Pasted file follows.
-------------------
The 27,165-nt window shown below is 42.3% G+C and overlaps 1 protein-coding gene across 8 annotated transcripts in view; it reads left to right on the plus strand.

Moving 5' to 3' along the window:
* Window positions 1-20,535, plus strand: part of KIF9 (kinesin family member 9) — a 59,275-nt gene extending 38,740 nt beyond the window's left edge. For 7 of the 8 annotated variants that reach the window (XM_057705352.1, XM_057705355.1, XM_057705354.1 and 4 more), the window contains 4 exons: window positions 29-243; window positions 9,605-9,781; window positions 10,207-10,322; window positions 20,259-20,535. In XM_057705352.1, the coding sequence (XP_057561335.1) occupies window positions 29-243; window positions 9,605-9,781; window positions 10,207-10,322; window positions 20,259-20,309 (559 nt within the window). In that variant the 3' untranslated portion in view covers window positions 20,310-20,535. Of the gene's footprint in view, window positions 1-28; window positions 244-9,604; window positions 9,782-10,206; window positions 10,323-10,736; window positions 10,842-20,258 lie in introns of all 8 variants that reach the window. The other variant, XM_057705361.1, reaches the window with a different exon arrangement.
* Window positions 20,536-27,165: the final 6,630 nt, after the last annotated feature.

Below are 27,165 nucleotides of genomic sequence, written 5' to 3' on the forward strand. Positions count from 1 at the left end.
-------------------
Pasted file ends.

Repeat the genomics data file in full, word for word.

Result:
The 27,165-nt window shown below is 42.3% G+C and overlaps 1 protein-coding gene across 8 annotated transcripts in view; it reads left to right on the plus strand.

Moving 5' to 3' along the window:
* Window positions 1-20,535, plus strand: part of KIF9 (kinesin family member 9) — a 59,275-nt gene extending 38,740 nt beyond the window's left edge. For 7 of the 8 annotated variants that reach the window (XM_057705352.1, XM_057705355.1, XM_057705354.1 and 4 more), the window contains 4 exons: window positions 29-243; window positions 9,605-9,781; window positions 10,207-10,322; window positions 20,259-20,535. In XM_057705352.1, the coding sequence (XP_057561335.1) occupies window positions 29-243; window positions 9,605-9,781; window positions 10,207-10,322; window positions 20,259-20,309 (559 nt within the window). In that variant the 3' untranslated portion in view covers window positions 20,310-20,535. Of the gene's footprint in view, window positions 1-28; window positions 244-9,604; window positions 9,782-10,206; window positions 10,323-10,736; window positions 10,842-20,258 lie in introns of all 8 variants that reach the window. The other variant, XM_057705361.1, reaches the window with a different exon arrangement.
* Window positions 20,536-27,165: the final 6,630 nt, after the last annotated feature.

Below are 27,165 nucleotides of genomic sequence, written 5' to 3' on the forward strand. Positions count from 1 at the left end.